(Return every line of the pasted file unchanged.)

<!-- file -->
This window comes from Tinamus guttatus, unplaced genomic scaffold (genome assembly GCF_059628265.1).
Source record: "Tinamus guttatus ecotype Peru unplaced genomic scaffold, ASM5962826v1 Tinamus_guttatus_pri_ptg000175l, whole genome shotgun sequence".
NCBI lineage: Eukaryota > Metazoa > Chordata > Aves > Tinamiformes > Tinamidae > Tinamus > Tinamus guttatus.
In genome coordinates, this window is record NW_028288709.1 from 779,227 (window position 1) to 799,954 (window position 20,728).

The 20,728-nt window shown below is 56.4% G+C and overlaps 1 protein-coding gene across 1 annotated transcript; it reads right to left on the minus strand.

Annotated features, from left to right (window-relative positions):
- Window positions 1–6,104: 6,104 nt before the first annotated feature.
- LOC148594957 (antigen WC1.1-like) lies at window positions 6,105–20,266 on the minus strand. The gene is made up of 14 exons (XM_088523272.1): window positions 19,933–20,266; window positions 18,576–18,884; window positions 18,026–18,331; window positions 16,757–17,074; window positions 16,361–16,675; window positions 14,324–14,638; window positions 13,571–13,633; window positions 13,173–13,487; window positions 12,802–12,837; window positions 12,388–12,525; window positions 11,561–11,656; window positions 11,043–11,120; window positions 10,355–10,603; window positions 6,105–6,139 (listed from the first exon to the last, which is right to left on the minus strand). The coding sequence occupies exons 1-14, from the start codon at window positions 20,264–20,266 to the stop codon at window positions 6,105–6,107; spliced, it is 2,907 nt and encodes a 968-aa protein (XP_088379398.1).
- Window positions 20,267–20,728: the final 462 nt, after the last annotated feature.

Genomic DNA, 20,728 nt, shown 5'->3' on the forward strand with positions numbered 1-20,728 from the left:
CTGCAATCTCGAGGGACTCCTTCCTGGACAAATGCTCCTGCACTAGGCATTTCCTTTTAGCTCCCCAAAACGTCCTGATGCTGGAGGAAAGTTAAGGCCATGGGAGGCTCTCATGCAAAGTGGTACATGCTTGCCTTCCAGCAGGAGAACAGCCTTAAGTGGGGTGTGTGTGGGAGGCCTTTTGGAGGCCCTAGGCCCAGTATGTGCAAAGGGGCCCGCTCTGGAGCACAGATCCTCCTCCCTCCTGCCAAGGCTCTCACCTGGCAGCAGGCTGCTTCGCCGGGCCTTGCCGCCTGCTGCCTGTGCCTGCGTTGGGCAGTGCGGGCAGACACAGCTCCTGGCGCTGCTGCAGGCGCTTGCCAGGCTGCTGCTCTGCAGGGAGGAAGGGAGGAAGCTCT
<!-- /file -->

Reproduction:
This window comes from Tinamus guttatus, unplaced genomic scaffold (genome assembly GCF_059628265.1).
Source record: "Tinamus guttatus ecotype Peru unplaced genomic scaffold, ASM5962826v1 Tinamus_guttatus_pri_ptg000175l, whole genome shotgun sequence".
NCBI lineage: Eukaryota > Metazoa > Chordata > Aves > Tinamiformes > Tinamidae > Tinamus > Tinamus guttatus.
In genome coordinates, this window is record NW_028288709.1 from 779,227 (window position 1) to 799,954 (window position 20,728).

The 20,728-nt window shown below is 56.4% G+C and overlaps 1 protein-coding gene across 1 annotated transcript; it reads right to left on the minus strand.

Annotated features, from left to right (window-relative positions):
- Window positions 1–6,104: 6,104 nt before the first annotated feature.
- LOC148594957 (antigen WC1.1-like) lies at window positions 6,105–20,266 on the minus strand. The gene is made up of 14 exons (XM_088523272.1): window positions 19,933–20,266; window positions 18,576–18,884; window positions 18,026–18,331; window positions 16,757–17,074; window positions 16,361–16,675; window positions 14,324–14,638; window positions 13,571–13,633; window positions 13,173–13,487; window positions 12,802–12,837; window positions 12,388–12,525; window positions 11,561–11,656; window positions 11,043–11,120; window positions 10,355–10,603; window positions 6,105–6,139 (listed from the first exon to the last, which is right to left on the minus strand). The coding sequence occupies exons 1-14, from the start codon at window positions 20,264–20,266 to the stop codon at window positions 6,105–6,107; spliced, it is 2,907 nt and encodes a 968-aa protein (XP_088379398.1).
- Window positions 20,267–20,728: the final 462 nt, after the last annotated feature.

Genomic DNA, 20,728 nt, shown 5'->3' on the forward strand with positions numbered 1-20,728 from the left:
CTGCAATCTCGAGGGACTCCTTCCTGGACAAATGCTCCTGCACTAGGCATTTCCTTTTAGCTCCCCAAAACGTCCTGATGCTGGAGGAAAGTTAAGGCCATGGGAGGCTCTCATGCAAAGTGGTACATGCTTGCCTTCCAGCAGGAGAACAGCCTTAAGTGGGGTGTGTGTGGGAGGCCTTTTGGAGGCCCTAGGCCCAGTATGTGCAAAGGGGCCCGCTCTGGAGCACAGATCCTCCTCCCTCCTGCCAAGGCTCTCACCTGGCAGCAGGCTGCTTCGCCGGGCCTTGCCGCCTGCTGCCTGTGCCTGCGTTGGGCAGTGCGGGCAGACACAGCTCCTGGCGCTGCTGCAGGCGCTTGCCAGGCTGCTGCTCTGCAGGGAGGAAGGGAGGAAGCTCT